Glycol Filtration: 3 Types and How they Work to Clean Your Glycol

What is glycol used for in oil and gas?

Oil and gas producers use Triethylene Glycol (TEG) to dehydrate natural gas.

How does glycol dehydration work?

When gas comes into contact with TEG, the water vapors entrained in the gas are absorbed in the TEG. The glycol essentially "soaks up" the water. This purifies the natural gas so the producer can sell it. 

What is Glycol Filtration?

The most common issue that plagues dehydration systems is glycol contamination. The importance of glycol filtration in a dehydration system cannot be overstated. The efficiency and longevity of a producer's glycol pump depend on the particulates and contamination being removed from the glycol. 

Proper maintenance is key for any filter or strainer to operate for extended periods of time and for the overall health of the dehydration system. 

Producers use filters to remove impurities from the glycol. The three most common glycol filters include: 

  • Strainers 

  • Sock filters 

  • Carbon filters  


Let’s look at each one in detail. 

Glycol Filtration: 3 Types and How they Work to Clean Your Glycol

Strainers 

Strainers are steel housings with stainless-steel mesh screens. Strainers catch larger particles in the glycol flow line that can easily damage the glycol pump. Strainers can be installed both upstream and downstream of the glycol pump, but most commonly the strainer is placed on the low pressure line from the surge tank to the pump.

Strainers can restrict the flow of glycol when they become clogged with debris, so operates need to check and clean strainers regularly to avoid starving the pump of glycol.   

There are two common types of strainer: T-strainer and Y-strainer.

Different mesh ratings are available but the most common are:

  • 16
  • 30
  • 50
  • 80
  • 100

The higher the mesh number, the smaller the particles it can catch. The mesh size for strainers is usually denominated in mm or microns, but it can also be assigned a mesh number, which is number of holes per inch. 

Glycol Filtration: 3 Types and How they Work to Clean Your Glycol


 

Glycol Sock Filter

Glycol Sock Filters remove gritty solids from the glycol flow stream. They are most commonly installed just downstream of the flash separator. If the filters are located on the high suction or high discharge side of the glycol pump, one danger is the sock filter can disintegrate due to extreme differentials pressures when it becomes plugged or clogged with debris.

Sock filters located on the low-pressure suction side of the pump can also starve the pump if they are plugged.   

Sock filters are made of three layers of material:

  • Core wrap—made of cheese cloth, non-woven nylon, or non-woven polyester
  • Filter media—made of blended white cotton, wood fiber blend, cotton string, or polypropylene
  • Outer sock—made of cotton, orlon, nylon, and polypropylene

Filter elements come in a variety of micron sizes (particle size), and it may be necessary to start with a larger micron rating and progress to smaller micron filters as the glycol is cleaned of contaminants. The most common rating for glycol is 5 microns.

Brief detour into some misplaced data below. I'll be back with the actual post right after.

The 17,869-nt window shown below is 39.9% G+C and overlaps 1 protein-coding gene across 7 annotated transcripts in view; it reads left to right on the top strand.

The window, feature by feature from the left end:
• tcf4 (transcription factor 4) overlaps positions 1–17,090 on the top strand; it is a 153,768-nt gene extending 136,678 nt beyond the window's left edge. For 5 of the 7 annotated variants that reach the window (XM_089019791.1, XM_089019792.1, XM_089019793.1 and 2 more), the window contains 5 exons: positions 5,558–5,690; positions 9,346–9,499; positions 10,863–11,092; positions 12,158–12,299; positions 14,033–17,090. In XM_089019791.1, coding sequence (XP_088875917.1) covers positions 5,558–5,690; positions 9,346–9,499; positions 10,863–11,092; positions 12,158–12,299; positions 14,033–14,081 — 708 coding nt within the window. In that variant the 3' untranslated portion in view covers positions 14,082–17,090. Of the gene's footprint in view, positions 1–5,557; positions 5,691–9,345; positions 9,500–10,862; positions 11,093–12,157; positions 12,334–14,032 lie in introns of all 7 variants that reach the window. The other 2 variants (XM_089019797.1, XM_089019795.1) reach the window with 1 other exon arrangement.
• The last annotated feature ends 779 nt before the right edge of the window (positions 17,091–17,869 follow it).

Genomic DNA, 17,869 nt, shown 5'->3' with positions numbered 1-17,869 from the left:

Carbon Filters 

Producers install carbon filters downstream of other strainers or filters.  

Carbon or charcoal filters remove liquid hydrocarbons, compressor oils, degradation compounds, and other carbon impurities from the glycol flow stream by catching these molecules in the charcoal's pores. Some of these contaminates can cause glycol to foam, which can create issues for the dehydration equipment.  

Like a sponge, the carbon filter absorbs hydrocarbon impurities from the glycol until it becomes saturated, at which point the filter needs to be replaced because it cannot absorb any more and the hydrocarbons will pass through it.  

Carbon/charcoal filters can be manufactured from several carbon base substrates including lignite coal, bituminous coal and sub-bituminous coal. 

There are many different contaminant sizes in a typical glycol dehydration system, and if the pore size of the carbon is too small, larger contaminants can “clog” them and decrease the effectiveness of the filter. The right charcoal material will need to be selected for the applications it’s being used in. These materials have different pore sizes and can be more or less effective in certain applications.

Activated carbon can also be used to increase the efficiency of the filter. The activation process increases the internal surface area of the carbon’s pores and allows it to “absorb” more or larger particles. 

With these carbon filters collecting these impurities, glycol foaming, excess build-up in vessels and water content can all be lowered.

 

All three of these filter types can be used on the same location and depending on the filtration needs, several of each may be installed.

To speak with an expert about your glycol filtration, contact your local Kimray store or authorized distributor. 

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